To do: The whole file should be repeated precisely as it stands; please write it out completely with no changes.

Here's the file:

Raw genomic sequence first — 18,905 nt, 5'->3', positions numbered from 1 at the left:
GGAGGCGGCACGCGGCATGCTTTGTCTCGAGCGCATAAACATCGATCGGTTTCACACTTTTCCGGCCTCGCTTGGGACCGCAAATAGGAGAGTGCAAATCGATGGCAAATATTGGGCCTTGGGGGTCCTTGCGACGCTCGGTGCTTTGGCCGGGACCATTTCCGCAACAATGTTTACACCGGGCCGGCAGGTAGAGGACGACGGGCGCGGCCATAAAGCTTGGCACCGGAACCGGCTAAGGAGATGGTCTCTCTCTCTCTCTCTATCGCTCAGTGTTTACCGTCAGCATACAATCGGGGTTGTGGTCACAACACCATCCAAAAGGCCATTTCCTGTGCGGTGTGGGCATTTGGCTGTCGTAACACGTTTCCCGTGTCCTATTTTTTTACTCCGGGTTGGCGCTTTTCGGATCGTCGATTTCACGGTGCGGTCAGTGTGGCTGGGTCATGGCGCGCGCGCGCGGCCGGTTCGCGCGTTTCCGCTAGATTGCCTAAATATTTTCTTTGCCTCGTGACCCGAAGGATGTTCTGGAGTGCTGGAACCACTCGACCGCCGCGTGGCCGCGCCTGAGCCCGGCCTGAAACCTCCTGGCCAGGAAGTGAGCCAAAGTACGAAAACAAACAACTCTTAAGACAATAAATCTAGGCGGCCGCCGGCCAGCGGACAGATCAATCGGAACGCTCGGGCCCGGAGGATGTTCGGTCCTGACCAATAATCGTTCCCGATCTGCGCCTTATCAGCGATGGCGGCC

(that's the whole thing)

Raw genomic sequence first — 18,905 nt, 5'->3', positions numbered from 1 at the left:
GGAGGCGGCACGCGGCATGCTTTGTCTCGAGCGCATAAACATCGATCGGTTTCACACTTTTCCGGCCTCGCTTGGGACCGCAAATAGGAGAGTGCAAATCGATGGCAAATATTGGGCCTTGGGGGTCCTTGCGACGCTCGGTGCTTTGGCCGGGACCATTTCCGCAACAATGTTTACACCGGGCCGGCAGGTAGAGGACGACGGGCGCGGCCATAAAGCTTGGCACCGGAACCGGCTAAGGAGATGGTCTCTCTCTCTCTCTCTATCGCTCAGTGTTTACCGTCAGCATACAATCGGGGTTGTGGTCACAACACCATCCAAAAGGCCATTTCCTGTGCGGTGTGGGCATTTGGCTGTCGTAACACGTTTCCCGTGTCCTATTTTTTTACTCCGGGTTGGCGCTTTTCGGATCGTCGATTTCACGGTGCGGTCAGTGTGGCTGGGTCATGGCGCGCGCGCGCGGCCGGTTCGCGCGTTTCCGCTAGATTGCCTAAATATTTTCTTTGCCTCGTGACCCGAAGGATGTTCTGGAGTGCTGGAACCACTCGACCGCCGCGTGGCCGCGCCTGAGCCCGGCCTGAAACCTCCTGGCCAGGAAGTGAGCCAAAGTACGAAAACAAACAACTCTTAAGACAATAAATCTAGGCGGCCGCCGGCCAGCGGACAGATCAATCGGAACGCTCGGGCCCGGAGGATGTTCGGTCCTGACCAATAATCGTTCCCGATCTGCGCCTTATCAGCGATGGCGGCC